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Soda bread is made using baking soda as a leavening agent. The Native Americans had long used ash as the first form of baking soda. When combined with sour milk (we now use buttermilk), which contains lactic acid, a chemical reaction takes place that causes carbon dioxide to bubble. It was popular in the early years of the settlement of America by the Europeans, (as it was cheaper than regular bread) and didn’t require maintaining a specific temperature for the yeast to rise. It gained popularity when it was included in the 1796 book, American Cookery. Its adoption by the Irish came because it was cheaper than regular bread. Traditional Irish bread was mostly flat because of the poor quality of local wheat that did not rise well. They were also able to cook it on a griddle, since many poor Irish did not have stoves that made this type of bread. This made it a common and popular way to bake bread. The traditional X cut across the top of the bread is said to have been a way to ward off evil spirits. Today Irish Soda Bread is baked in millions of households across the U.S. to celebrate St. Patrick’s Day (and to help absorb the alcohol consumed).
Below is a basic recipe. You can find online recipes that include nuts, fruits, and seeds.
3 cups flour
1 ½ cups buttermilk
1 teaspoon of baking soda
2 ½ tsp salt
Preheat oven to 425 degrees
In a large bowl, mix all ingredients together until it forms a ball - do not knead, that will make the bread tougher.
Flour hands and workspace.
Knead and shape into a smooth ball.
Dust the ball lightly with flour and place on an ungreased baking sheet.
With kitchen shears or knife, cut an X into the top of the ball.
Bake until golden brown, around 35 min.
Let cool as long as you can control yourself, but while still warm, slice and eat with butter.
You will want to use the bread within a week. It will tend to dry out, so it is best to store the bread in an airtight bag.
You can keep it frozen in a freezer for up to 3 months.
Ask around in your family - many have recipes passed down for generations. It can create an added sense of connection to history and your family tree while you bake delicious bread!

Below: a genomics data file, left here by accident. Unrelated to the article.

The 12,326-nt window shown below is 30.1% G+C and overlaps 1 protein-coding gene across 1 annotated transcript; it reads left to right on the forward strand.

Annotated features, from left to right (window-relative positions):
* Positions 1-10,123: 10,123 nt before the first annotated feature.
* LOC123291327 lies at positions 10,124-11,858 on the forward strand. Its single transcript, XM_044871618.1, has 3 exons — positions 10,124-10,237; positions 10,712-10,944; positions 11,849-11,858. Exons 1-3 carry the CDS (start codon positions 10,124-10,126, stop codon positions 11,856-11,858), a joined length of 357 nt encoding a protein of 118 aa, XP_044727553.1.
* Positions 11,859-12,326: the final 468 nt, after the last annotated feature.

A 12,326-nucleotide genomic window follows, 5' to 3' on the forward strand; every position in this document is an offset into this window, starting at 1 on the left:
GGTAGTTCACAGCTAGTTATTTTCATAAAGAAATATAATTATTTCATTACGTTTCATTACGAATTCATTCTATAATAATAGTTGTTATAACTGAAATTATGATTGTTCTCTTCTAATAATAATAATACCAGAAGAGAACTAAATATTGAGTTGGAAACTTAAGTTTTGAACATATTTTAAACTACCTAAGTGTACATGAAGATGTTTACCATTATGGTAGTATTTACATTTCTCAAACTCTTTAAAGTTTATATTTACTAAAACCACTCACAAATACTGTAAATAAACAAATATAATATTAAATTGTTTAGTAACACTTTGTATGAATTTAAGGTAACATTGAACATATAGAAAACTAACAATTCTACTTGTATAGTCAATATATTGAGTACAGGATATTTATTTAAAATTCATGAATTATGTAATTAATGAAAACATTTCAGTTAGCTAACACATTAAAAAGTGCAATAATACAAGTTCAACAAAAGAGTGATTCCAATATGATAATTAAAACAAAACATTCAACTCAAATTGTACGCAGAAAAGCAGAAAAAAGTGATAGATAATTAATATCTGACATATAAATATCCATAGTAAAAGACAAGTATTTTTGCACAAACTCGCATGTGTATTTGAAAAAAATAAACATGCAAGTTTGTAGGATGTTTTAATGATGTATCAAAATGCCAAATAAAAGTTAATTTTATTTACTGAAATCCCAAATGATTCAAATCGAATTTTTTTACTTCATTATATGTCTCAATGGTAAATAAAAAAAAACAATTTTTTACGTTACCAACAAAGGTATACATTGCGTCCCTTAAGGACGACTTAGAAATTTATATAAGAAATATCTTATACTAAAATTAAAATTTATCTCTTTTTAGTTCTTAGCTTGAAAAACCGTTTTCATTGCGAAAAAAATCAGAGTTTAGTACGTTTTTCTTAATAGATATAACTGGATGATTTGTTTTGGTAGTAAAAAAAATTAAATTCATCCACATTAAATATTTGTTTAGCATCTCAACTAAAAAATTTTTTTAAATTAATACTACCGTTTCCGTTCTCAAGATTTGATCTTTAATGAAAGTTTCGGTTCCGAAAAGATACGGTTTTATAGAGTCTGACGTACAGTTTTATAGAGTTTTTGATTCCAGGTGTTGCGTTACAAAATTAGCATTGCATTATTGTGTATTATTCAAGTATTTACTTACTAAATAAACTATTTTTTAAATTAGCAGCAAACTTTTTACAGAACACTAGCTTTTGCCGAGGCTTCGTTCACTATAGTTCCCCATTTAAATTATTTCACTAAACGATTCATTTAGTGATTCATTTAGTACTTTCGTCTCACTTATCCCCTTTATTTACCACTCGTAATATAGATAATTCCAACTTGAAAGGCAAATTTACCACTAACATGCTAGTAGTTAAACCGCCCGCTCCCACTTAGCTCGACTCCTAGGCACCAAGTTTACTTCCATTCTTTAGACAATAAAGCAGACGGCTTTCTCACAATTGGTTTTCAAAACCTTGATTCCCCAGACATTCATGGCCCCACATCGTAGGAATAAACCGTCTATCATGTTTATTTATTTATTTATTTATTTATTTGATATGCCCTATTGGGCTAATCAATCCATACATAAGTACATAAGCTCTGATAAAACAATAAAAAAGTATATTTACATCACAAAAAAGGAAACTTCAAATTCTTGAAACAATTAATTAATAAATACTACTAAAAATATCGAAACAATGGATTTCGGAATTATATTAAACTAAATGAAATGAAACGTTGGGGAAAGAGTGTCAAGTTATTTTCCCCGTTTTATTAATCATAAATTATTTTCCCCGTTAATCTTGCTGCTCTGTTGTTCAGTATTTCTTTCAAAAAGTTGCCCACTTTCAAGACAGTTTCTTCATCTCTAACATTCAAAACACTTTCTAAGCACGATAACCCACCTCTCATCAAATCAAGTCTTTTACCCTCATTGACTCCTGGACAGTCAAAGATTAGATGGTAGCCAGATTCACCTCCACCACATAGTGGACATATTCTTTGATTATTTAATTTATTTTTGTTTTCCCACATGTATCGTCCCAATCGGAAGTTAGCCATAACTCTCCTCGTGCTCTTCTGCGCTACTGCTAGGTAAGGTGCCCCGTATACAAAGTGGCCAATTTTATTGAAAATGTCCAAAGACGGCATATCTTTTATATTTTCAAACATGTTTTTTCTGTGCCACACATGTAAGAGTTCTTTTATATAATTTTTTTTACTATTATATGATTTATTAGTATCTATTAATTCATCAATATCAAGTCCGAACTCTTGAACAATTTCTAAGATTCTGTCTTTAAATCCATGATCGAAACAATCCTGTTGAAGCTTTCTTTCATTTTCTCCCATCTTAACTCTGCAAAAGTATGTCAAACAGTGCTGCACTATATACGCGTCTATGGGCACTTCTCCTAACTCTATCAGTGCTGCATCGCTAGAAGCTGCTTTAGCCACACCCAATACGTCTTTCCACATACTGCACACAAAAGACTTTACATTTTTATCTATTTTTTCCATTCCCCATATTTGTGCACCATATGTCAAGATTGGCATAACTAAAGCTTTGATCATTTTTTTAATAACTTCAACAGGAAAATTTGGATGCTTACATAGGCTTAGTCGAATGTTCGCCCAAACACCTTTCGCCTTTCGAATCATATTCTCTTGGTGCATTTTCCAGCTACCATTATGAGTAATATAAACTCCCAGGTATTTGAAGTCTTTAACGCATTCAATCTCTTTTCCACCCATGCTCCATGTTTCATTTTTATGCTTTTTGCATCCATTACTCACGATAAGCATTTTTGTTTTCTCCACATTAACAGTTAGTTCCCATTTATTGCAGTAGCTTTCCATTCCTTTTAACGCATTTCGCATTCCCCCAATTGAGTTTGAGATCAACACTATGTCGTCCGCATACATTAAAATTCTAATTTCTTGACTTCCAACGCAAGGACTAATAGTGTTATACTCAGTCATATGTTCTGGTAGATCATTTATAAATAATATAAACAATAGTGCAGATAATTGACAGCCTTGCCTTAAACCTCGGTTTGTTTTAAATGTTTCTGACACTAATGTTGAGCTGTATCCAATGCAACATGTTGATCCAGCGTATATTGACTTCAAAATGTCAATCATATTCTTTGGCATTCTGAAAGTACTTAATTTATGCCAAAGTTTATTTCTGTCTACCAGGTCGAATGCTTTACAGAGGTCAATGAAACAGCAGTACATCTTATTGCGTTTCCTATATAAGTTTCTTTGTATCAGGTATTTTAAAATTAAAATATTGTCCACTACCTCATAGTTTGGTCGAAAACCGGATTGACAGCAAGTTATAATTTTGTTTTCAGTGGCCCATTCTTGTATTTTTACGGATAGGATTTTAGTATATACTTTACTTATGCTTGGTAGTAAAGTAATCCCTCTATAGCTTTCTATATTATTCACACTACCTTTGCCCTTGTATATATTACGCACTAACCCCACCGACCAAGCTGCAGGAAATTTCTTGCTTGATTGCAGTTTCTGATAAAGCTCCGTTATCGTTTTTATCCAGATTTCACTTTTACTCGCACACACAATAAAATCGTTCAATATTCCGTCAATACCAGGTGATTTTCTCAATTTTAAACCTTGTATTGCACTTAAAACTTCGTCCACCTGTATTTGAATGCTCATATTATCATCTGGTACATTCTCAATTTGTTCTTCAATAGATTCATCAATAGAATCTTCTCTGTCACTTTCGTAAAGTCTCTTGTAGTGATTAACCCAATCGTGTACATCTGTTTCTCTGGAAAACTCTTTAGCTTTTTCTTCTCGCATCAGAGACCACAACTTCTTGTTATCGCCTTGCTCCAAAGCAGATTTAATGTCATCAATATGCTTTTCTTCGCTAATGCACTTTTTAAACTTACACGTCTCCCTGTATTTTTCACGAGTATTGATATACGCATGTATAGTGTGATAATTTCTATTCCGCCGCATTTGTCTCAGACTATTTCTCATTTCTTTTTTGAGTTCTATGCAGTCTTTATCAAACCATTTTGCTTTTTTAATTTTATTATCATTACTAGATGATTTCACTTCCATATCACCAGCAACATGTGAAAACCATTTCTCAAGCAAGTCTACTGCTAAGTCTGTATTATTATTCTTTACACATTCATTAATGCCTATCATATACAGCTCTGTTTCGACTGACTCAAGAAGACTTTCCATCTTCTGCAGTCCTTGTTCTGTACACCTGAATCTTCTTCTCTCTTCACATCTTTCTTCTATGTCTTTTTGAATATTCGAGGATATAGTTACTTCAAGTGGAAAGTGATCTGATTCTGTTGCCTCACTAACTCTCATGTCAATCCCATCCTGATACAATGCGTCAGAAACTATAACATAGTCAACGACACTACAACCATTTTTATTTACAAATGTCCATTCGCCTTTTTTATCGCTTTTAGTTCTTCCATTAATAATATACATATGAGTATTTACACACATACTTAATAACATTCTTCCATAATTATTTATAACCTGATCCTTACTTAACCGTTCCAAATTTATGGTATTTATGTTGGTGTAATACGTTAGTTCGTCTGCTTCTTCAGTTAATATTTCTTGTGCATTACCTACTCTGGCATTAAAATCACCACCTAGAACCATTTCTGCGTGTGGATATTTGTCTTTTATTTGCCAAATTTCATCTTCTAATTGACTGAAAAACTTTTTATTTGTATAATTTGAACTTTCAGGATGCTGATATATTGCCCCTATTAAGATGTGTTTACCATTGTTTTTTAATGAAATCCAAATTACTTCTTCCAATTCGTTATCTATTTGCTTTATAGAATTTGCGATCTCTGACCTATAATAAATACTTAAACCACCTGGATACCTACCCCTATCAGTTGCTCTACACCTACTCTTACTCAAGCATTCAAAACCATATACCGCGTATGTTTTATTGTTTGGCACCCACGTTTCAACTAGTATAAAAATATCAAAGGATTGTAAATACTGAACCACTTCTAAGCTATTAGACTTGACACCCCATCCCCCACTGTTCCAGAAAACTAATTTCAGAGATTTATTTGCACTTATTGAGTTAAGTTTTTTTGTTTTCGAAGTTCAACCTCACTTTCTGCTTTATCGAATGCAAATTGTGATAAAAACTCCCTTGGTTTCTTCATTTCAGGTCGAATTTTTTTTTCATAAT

You've likely heard about microdosing somewhere. By definition, microdosing is the act of consuming minimal amounts of a psychedelic substance to achieve a benefit while minimizing undesirable side effects. It's a new trend that has emerged from the need for alternatives to pharmaceutical drugs for mental health conditions. For some, it is merely a way to foster more creativity or attain a higher-self. Many individuals have added microdosing to their regular routine (hello, Reddit). They frequently report they are more creative, have more energy, enjoy better focus, and maintain improved relational skills. They also show reduced anxiety, stress, and depression.
With states like Colorado and California decriminalizing the use of these psychedelic substances, we see more and more scientific research. Though most of it currently leaves some efforts to be desired, the potential is clear, and scientists are pushing for further scientific validation. For instance, a study (Beckley Foundation, 2016) done on psychedelics was for those who suffered from treatment-resistant depression (TRD). They discovered that “Psilocybin was well-tolerated and induced rapid and lasting reduction in the severity of depressive symptoms.” Patients in this study reported that they attributed the treatment's effectiveness to “a greater willingness to accept all emotions.” The experience accelerated an emotional “conformation,” a challenging return to old traumas that had led to “emotional breakthrough and resolution.” Another pilot study (Grob, Danforth, & Chopra, 2011) done for anxiety in stage-4 cancer patients yielded the following: “Some of the data revealed a positive trend toward improved mood and anxiety.”